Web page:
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Re: GNUstep history

From: Gregory John Casamento
Subject: Re: GNUstep history
Date: Fri, 3 Oct 2008 11:41:12 -0700 (PDT)

Hey Scott,

I remember you and I vividly remember net-community.   How things have changed since then.

We should work to correct some of the misconceptions about GNUstep's history.   If possible, I'd like to talk to you about this.  

Gregory Casamento -- Principal Consultant - OLC, Inc
# GNUstep Chief Maintainer

----- Original Message ----
From: Scott Christley <address@hidden>
To: address@hidden
Sent: Thursday, October 2, 2008 1:56:37 PM
Subject: GNUstep history

Hello GNUstep webmasters!

I was browsing awhile ago and happened upon the Wikipedia entry for 

and what struck me was that the History was wrong.  Not blatantly 
wrong as if completely incorrect, just missing lots of information and 
giving the false impression that objcX was the initial code base for 
GNUstep, which it was not.  None of Paul's and the SLAC code could be 
used because the copyright could not be assigned to FSF.  That's when 
I created gnustep-gui from scratch and the windows backend (which I 
think has been scrubbed now), and assigned them to FSF.  And later on 
gnustep-db and gnustep-make.

I really didn't think too much of it at the time, and I know it is 
Wikipedia's general policy not to allow posts about oneself, so I 
didn't pursue it.

Anyways, I've just started to look into getting GNUstep into Fedora, 
some people actually started the conversation a month or so ago.  I've 
been going through the email discussion, following the links when I 
happened across this GNUstep history page.

Which is nice but also incomplete in the beginning days.  Though it 
doesn't say it explicitly, it give the impression that objcX was the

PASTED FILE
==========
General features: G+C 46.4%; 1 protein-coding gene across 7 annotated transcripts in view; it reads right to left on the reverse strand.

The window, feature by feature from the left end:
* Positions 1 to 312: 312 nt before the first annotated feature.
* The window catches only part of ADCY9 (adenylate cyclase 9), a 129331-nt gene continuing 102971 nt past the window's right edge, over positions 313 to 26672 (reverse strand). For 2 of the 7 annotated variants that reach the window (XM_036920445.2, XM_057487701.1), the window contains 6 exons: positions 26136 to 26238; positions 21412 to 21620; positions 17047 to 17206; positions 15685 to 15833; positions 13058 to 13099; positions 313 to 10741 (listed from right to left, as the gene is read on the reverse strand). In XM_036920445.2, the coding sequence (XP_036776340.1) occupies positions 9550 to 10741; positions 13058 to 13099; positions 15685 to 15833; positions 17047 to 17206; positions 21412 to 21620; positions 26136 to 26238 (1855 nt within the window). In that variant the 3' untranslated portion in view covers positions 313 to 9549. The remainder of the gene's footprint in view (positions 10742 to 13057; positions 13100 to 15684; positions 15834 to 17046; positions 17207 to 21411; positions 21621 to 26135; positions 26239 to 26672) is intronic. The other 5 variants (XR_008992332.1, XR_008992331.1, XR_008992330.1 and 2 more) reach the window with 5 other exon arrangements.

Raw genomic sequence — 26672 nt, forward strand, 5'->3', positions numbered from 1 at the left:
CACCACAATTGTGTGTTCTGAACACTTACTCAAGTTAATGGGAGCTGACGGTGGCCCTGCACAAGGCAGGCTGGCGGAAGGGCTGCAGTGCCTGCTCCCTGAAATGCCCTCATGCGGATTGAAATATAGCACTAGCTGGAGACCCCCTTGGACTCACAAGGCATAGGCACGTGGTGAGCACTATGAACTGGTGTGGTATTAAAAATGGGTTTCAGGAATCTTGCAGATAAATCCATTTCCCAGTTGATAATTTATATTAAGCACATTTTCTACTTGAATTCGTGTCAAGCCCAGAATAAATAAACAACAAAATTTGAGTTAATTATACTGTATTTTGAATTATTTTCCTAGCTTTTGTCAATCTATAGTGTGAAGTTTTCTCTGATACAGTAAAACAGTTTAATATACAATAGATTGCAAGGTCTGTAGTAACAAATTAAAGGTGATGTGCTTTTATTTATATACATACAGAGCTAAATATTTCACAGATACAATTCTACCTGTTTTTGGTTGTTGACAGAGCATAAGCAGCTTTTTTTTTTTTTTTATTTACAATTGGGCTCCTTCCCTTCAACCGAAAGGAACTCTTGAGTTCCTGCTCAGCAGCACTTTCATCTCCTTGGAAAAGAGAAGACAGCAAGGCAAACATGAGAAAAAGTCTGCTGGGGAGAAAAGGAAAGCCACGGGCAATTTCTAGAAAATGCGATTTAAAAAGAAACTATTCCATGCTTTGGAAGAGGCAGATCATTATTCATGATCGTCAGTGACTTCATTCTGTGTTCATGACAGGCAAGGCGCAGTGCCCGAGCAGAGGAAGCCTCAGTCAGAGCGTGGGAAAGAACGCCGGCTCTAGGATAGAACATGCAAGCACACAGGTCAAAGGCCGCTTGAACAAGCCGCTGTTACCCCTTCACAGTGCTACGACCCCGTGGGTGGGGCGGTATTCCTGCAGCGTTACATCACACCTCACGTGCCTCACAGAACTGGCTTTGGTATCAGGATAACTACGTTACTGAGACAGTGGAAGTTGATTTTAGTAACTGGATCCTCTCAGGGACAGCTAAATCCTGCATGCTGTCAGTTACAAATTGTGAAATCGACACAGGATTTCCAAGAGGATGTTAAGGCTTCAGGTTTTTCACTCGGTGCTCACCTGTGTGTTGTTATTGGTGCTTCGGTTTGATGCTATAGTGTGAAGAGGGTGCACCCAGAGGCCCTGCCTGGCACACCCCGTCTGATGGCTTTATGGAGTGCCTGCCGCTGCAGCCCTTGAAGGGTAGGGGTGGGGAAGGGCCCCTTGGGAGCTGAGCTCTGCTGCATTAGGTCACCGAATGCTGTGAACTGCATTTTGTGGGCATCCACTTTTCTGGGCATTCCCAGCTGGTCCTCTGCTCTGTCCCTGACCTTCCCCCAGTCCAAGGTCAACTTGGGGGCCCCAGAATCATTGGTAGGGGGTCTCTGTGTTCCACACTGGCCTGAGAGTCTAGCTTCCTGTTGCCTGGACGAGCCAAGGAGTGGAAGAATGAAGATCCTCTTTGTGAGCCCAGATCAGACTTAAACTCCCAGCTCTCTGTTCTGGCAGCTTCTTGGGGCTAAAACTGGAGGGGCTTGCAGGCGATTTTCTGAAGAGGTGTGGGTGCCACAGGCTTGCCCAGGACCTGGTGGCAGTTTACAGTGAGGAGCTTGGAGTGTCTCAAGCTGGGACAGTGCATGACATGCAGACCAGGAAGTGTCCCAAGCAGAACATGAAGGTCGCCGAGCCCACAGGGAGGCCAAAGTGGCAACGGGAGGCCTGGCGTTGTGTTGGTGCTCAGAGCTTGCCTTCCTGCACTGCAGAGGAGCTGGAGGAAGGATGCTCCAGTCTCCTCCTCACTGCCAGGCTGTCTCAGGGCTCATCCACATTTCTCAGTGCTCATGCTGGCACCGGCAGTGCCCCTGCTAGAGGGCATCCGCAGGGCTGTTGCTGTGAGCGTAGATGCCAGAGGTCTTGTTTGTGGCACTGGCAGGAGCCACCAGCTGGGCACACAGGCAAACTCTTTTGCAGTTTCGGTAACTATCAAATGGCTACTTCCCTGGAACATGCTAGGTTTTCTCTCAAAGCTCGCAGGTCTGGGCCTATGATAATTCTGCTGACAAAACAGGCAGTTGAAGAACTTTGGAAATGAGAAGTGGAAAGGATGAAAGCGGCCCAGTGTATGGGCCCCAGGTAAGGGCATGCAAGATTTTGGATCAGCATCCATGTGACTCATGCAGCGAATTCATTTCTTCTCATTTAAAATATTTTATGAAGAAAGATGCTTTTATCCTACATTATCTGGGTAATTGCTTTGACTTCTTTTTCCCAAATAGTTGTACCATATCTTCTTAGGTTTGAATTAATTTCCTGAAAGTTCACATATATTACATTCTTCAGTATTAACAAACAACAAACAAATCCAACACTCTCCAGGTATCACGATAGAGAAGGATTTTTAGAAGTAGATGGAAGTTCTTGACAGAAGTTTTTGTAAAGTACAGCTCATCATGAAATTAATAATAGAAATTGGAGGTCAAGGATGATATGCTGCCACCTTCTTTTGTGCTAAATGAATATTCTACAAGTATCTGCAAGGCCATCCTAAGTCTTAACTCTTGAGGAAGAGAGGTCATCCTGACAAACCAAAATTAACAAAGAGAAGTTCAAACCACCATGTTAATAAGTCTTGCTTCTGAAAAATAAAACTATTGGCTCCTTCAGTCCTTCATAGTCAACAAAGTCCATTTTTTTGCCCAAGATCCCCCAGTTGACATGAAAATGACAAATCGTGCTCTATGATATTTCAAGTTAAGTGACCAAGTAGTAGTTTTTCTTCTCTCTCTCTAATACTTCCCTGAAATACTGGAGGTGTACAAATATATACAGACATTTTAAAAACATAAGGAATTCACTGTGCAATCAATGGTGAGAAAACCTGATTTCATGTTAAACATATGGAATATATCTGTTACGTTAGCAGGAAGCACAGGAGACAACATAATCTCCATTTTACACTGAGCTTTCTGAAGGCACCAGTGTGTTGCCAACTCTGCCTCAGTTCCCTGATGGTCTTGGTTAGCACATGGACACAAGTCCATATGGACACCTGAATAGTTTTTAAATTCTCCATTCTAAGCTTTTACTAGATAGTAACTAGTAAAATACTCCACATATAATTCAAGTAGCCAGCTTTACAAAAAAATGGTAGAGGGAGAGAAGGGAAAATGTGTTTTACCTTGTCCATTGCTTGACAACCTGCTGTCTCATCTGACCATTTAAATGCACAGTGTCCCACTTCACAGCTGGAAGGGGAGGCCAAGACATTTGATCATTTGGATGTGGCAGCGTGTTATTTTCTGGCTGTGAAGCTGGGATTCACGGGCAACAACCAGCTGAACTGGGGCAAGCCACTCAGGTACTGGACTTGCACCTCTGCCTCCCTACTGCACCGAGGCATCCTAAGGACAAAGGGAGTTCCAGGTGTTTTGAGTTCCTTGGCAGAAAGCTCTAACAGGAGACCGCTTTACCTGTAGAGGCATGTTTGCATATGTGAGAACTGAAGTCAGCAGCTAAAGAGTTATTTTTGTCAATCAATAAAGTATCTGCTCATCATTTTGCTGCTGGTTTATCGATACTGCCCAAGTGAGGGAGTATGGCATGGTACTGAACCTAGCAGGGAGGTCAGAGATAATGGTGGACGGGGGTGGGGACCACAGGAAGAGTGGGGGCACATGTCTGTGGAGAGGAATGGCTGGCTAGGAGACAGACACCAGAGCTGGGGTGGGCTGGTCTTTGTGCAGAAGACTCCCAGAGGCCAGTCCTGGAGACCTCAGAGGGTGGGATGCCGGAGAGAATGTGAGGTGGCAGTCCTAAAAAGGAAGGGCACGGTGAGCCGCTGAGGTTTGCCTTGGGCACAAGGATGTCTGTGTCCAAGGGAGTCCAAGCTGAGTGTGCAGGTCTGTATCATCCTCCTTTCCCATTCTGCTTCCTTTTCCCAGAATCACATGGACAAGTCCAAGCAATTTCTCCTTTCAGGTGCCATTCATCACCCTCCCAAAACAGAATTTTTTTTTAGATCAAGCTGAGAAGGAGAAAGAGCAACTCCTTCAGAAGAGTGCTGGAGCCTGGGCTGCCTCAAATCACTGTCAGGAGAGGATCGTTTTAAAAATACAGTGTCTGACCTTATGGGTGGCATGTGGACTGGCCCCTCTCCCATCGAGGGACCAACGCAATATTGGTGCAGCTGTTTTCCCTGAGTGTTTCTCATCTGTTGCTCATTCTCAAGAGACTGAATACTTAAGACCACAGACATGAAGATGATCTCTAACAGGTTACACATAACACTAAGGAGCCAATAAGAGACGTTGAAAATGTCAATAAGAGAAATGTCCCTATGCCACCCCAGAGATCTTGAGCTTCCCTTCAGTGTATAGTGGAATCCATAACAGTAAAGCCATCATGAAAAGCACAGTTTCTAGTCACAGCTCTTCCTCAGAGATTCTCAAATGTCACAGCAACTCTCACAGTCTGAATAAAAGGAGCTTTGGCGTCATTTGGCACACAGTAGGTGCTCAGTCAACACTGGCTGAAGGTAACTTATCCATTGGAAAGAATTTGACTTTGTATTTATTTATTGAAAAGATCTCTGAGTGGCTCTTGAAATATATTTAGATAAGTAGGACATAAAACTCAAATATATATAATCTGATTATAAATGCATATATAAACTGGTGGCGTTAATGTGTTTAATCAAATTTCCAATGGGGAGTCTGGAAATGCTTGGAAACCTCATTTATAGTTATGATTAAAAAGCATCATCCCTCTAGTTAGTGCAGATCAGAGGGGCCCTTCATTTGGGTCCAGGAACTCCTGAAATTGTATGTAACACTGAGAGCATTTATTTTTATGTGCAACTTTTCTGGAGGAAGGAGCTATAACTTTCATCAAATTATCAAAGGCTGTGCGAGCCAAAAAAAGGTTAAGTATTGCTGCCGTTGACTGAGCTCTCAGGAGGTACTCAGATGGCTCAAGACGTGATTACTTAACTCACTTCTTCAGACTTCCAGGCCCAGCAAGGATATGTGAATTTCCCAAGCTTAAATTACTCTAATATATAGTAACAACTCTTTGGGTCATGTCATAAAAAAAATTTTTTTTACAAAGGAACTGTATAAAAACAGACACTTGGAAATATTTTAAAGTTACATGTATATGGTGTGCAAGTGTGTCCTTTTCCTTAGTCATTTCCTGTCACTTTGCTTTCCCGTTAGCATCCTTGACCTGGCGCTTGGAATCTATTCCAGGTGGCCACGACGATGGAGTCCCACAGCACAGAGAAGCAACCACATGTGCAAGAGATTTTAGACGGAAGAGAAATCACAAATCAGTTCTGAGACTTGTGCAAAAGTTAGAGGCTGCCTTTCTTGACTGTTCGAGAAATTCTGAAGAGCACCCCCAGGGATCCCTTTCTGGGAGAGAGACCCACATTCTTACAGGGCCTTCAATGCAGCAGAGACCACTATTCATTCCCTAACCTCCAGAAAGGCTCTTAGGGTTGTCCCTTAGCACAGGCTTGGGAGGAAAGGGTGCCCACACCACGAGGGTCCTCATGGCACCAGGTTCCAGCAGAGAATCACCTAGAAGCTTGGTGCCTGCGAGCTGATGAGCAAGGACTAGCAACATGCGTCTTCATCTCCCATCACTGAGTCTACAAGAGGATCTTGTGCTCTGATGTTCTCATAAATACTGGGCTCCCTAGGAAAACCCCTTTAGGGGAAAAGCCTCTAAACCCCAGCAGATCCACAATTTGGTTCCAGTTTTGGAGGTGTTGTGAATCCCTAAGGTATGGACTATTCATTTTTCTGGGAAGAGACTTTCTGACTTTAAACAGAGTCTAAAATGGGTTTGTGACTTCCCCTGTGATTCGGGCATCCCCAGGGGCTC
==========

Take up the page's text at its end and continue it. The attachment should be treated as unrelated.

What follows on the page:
initial code base for the gnustep-gui that we have today.  I also note 
that all the efforts between 1996 and 1998 are essentially blank.

I'm guessing this is because of a number of reasons:

1) The unfortunate demise of my company NET-Community in 1998 forced 
me into industry, and into a position where I could not work on free 
software for a number of years.  So about the only person still active 
in GNUstep who still remembers me is probably Adam Fedor, my time did 
not cross with Richard Frith-Macdonald who really did a great job in 
moving GNUstep to the next level.

2) The tendency I had in those early days to use generic accounts on 
my development machines (like address@hidden, or address@hidden
) instead of my own, which means my name is missing from the early 

3) Also because none of the emails for me in the GNUstep source code 
or elsewhere are valid, so maybe people tried to contact me but never 

I also notice that my entry on the GNUstep who's who page is sparse.

Personally, I feel very silly even pointing this stuff out.  I always 
assumed it was common knowledge to everybody, but apparently not!

I wonder if maybe you are interested in filling in some of the gaps in 
GNUstep history?

Scott Christley

a little glimpse in the past :-)

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